From tech’s impact on teaching and snow days to our more-than-ever traumatized children…

  1. Some Wake County, NC families have been trying to get their school district to drop its use of the Mathematics Vision Project curriculum, now in its third year. The most vocal among them, parent Blain Dillard, is now being sued by MVP for “libel, slander, and torturous interference with business relations,” because of his online criticism of the program, what it called a “crusade against MVP.”

    Truth be told, all along parents have said the lessons are confusing and poorly structured and that their kids aren’t receiving enough direct instruction but instead were encouraged to rely on classmates for help. Oh, and their grades have been sliding.

    Education researcher Tom Loveless says that if the company wins, it “would certainly cast a shadow on the idea that parents have a right to participate in their own children’s education, to criticize schools for buying particular textbooks, to voice their concerns about instruction and curriculum.”

  2. It appears that in some states, school snow days may be a thing of the past. For example, Pennsylvania’s Governor Wolf has instituted Flexible Instruction Days using “nontraditional methods to provide at-home instruction” so that education is not interrupted. It allows districts to apply to use up to 5 such flexible instruction days per year. That’s a whole week of some sort of online assignments replacing 5 full days in classrooms.
  3. The International Literacy Association has called for “systematic and explicit” phonics instruction in all early reading instruction, saying, “English is an alphabetic language. We have 26 letters. These letters, in various combination, represent the 44 sounds in our language. Teaching students the basic letter-sound combinations gives them access to sounding out approximately 84% of the words in English print.” And that begs the question as to why we ever stopped.
  4. Finland, which always comes out at or near the top on the international assessment PISA differs from America in that rankings and standardized test scores are not priorities. Instead of accountability and performance-based pay, Finland relies on collaboration, trust, and collegiality in and between schools.

    It also focuses on whole-child development and well-being, and includes the arts, music, drama, and physical education as mainstays in the curriculum—not scores! Plus, teachers are highly regarded professionals, and school leaders must have advanced degrees, a strong working knowledge, and continuous on-the-job training—unlike the U.S.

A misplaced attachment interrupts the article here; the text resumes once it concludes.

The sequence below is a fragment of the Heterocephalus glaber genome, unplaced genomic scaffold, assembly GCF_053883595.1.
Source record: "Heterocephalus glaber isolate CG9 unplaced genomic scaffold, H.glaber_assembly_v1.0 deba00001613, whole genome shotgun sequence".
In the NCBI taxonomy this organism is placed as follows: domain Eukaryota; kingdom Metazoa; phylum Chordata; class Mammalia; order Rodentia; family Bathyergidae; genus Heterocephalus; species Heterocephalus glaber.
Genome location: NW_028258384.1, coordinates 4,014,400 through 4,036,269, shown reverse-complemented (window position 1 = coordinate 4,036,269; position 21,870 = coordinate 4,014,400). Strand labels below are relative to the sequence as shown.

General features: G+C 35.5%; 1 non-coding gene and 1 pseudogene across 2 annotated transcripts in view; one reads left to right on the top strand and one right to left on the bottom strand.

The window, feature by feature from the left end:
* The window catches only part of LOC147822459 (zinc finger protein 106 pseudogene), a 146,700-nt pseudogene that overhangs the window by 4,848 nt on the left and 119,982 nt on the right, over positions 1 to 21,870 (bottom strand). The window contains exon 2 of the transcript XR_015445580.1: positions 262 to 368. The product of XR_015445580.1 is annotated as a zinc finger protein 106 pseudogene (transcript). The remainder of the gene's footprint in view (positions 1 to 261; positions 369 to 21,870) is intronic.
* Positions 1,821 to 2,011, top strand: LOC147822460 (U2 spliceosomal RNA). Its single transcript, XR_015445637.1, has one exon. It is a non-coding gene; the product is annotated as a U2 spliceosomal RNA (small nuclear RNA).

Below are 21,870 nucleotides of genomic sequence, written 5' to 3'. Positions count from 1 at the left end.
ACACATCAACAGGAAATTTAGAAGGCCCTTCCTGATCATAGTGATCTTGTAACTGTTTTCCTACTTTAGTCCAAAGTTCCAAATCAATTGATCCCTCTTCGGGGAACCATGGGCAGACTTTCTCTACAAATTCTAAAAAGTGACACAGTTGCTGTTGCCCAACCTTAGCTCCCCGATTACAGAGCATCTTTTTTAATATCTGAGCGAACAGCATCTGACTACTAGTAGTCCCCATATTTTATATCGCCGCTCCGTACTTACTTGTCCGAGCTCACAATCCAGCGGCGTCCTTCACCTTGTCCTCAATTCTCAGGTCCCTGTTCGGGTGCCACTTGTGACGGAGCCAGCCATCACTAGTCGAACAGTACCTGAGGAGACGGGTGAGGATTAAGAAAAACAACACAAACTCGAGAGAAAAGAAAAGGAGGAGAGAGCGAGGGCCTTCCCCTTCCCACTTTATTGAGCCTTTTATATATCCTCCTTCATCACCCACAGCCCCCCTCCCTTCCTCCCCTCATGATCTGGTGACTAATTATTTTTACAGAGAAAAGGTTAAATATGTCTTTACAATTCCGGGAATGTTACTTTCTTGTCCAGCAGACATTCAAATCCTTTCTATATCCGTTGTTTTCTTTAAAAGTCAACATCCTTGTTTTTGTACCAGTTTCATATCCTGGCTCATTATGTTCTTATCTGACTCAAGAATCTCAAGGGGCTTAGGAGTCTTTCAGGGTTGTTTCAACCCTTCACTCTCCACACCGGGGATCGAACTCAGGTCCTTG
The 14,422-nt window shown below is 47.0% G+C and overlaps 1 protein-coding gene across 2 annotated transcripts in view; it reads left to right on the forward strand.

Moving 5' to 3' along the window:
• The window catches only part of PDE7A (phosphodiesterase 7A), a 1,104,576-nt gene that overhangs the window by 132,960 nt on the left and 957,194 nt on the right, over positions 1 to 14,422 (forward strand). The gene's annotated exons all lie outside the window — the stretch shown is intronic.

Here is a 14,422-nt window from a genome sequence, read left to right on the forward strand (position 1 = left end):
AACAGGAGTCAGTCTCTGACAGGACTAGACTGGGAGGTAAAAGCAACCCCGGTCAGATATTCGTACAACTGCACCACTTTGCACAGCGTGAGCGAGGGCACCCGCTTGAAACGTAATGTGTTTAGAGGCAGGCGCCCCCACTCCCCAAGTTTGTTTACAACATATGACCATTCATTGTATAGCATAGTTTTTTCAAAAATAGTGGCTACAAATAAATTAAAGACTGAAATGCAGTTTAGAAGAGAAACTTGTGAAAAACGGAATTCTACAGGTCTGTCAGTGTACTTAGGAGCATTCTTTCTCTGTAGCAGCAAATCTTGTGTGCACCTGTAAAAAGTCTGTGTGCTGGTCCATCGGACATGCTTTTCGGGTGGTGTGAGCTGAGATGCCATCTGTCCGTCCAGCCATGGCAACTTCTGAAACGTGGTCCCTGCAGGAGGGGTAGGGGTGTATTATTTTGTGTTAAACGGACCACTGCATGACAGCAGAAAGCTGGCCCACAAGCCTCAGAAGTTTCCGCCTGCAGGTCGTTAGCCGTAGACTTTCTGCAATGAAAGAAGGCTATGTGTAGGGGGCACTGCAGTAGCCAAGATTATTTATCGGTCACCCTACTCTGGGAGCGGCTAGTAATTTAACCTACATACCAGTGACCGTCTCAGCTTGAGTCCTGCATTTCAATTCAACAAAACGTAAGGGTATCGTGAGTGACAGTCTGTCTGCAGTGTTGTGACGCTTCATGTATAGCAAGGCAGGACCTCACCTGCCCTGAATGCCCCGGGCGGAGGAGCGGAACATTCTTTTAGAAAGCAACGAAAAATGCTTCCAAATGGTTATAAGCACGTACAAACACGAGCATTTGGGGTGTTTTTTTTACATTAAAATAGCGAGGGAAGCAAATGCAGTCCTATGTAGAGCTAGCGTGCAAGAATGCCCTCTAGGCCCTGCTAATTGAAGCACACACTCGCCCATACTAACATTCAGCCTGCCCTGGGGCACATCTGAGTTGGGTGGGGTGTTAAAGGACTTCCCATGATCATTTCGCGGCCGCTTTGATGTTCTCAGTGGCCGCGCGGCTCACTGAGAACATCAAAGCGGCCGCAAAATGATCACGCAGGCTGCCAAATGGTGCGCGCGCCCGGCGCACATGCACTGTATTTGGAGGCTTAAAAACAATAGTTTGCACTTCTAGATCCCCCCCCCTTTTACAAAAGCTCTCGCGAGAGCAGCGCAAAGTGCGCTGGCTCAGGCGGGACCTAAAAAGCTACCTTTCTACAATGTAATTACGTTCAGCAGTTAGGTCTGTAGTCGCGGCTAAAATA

5. Writes Katrina Schwartz, “Ask almost any teacher about their daily frustration in the classroom, and it won’t be long until you hear about students and their phones. Not only do teachers worry that their students aren’t learning because they’re distracted, but many also complain that constantly policing phone use damages their relationships with students. The issue has gotten to the point where some schools are banning phones during the school day, forcing students to lock them up in little pouches every morning and unlocking them when the day is over..”

    Afterward, one student said that a number of students noticed a number of benefits, such as being more engaged both in class and socially. Said assistant principal Adam Gelb who visited the school where the ban has been in effect for three years: “It was a different sound on campus; it sounded alive. There were students interacting with one another. There were students playing cards, engaged in rap battles, dance battles.”

    And said San Mateo High School Spanish teacher Arienne Adamcikova, “It was immediately beneficial. I no longer had to be this warden going around saying you need to turn that in either to my desk or the office.

    But it’s not without controversy, with many saying kids should have the freedom to choose if they want their phone. Others say they feel anxious when “unattached” from their phones and worried that they’re missing out on conversations, and so on… And, of course, some kids have quickly found ways around the bans with “dummy” phones that are set aside…

  1. Lawsuits are pending in California, New York, and Arizona arguing that schools have “a responsibility to consider and mitigate the effects of trauma on learning,” writes Education Week’s Sarah D. Sparks. She adds: “The outcomes of these lawsuits could have ramifications for schools nationwide as evidence grows on the negative effects that traumatic events have on children’s learning and well-being.”

    Moreover, “Under Section 504 of the federal Rehabilitation Act, students are entitled to accommodations for a disability that ‘impairs a major life function.’ Likewise, the Individuals with Disabilities Education Act requires schools to plan supports and monitor progress of students whose disabilities impede their learning.”

With my thanks, Carol